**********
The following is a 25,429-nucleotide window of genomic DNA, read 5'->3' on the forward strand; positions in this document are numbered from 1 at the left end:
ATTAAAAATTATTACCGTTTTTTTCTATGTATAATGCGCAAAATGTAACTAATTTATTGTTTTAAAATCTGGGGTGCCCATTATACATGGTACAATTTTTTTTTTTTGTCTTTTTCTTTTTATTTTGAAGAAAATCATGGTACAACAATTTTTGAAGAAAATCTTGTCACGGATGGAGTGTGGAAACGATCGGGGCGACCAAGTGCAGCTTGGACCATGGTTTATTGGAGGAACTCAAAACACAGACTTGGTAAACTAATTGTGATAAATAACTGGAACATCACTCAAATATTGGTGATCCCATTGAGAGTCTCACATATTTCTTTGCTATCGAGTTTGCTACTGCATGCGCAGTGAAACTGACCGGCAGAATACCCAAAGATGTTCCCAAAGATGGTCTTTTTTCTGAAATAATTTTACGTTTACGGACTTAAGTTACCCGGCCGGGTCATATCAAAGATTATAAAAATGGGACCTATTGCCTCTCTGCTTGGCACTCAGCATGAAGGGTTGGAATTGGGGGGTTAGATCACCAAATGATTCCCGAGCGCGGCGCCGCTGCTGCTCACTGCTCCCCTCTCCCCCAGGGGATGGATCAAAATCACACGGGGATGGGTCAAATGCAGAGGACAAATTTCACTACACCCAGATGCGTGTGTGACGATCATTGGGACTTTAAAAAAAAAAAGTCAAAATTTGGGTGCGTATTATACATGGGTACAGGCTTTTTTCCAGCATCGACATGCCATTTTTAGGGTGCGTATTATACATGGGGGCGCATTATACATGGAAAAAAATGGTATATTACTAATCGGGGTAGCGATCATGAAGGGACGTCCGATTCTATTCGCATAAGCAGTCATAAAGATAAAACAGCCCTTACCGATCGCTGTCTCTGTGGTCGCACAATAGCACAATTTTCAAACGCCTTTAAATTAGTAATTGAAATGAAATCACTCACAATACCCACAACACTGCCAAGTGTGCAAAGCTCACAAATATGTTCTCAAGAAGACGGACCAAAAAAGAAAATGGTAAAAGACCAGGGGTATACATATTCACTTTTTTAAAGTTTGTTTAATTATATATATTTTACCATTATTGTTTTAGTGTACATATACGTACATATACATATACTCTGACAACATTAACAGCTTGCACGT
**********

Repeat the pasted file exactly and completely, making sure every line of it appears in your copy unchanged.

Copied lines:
The following is a 25,429-nucleotide window of genomic DNA, read 5'->3' on the forward strand; positions in this document are numbered from 1 at the left end:
ATTAAAAATTATTACCGTTTTTTTCTATGTATAATGCGCAAAATGTAACTAATTTATTGTTTTAAAATCTGGGGTGCCCATTATACATGGTACAATTTTTTTTTTTTGTCTTTTTCTTTTTATTTTGAAGAAAATCATGGTACAACAATTTTTGAAGAAAATCTTGTCACGGATGGAGTGTGGAAACGATCGGGGCGACCAAGTGCAGCTTGGACCATGGTTTATTGGAGGAACTCAAAACACAGACTTGGTAAACTAATTGTGATAAATAACTGGAACATCACTCAAATATTGGTGATCCCATTGAGAGTCTCACATATTTCTTTGCTATCGAGTTTGCTACTGCATGCGCAGTGAAACTGACCGGCAGAATACCCAAAGATGTTCCCAAAGATGGTCTTTTTTCTGAAATAATTTTACGTTTACGGACTTAAGTTACCCGGCCGGGTCATATCAAAGATTATAAAAATGGGACCTATTGCCTCTCTGCTTGGCACTCAGCATGAAGGGTTGGAATTGGGGGGTTAGATCACCAAATGATTCCCGAGCGCGGCGCCGCTGCTGCTCACTGCTCCCCTCTCCCCCAGGGGATGGATCAAAATCACACGGGGATGGGTCAAATGCAGAGGACAAATTTCACTACACCCAGATGCGTGTGTGACGATCATTGGGACTTTAAAAAAAAAAAGTCAAAATTTGGGTGCGTATTATACATGGGTACAGGCTTTTTTCCAGCATCGACATGCCATTTTTAGGGTGCGTATTATACATGGGGGCGCATTATACATGGAAAAAAATGGTATATTACTAATCGGGGTAGCGATCATGAAGGGACGTCCGATTCTATTCGCATAAGCAGTCATAAAGATAAAACAGCCCTTACCGATCGCTGTCTCTGTGGTCGCACAATAGCACAATTTTCAAACGCCTTTAAATTAGTAATTGAAATGAAATCACTCACAATACCCACAACACTGCCAAGTGTGCAAAGCTCACAAATATGTTCTCAAGAAGACGGACCAAAAAAGAAAATGGTAAAAGACCAGGGGTATACATATTCACTTTTTTAAAGTTTGTTTAATTATATATATTTTACCATTATTGTTTTAGTGTACATATACGTACATATACATATACTCTGACAACATTAACAGCTTGCACGT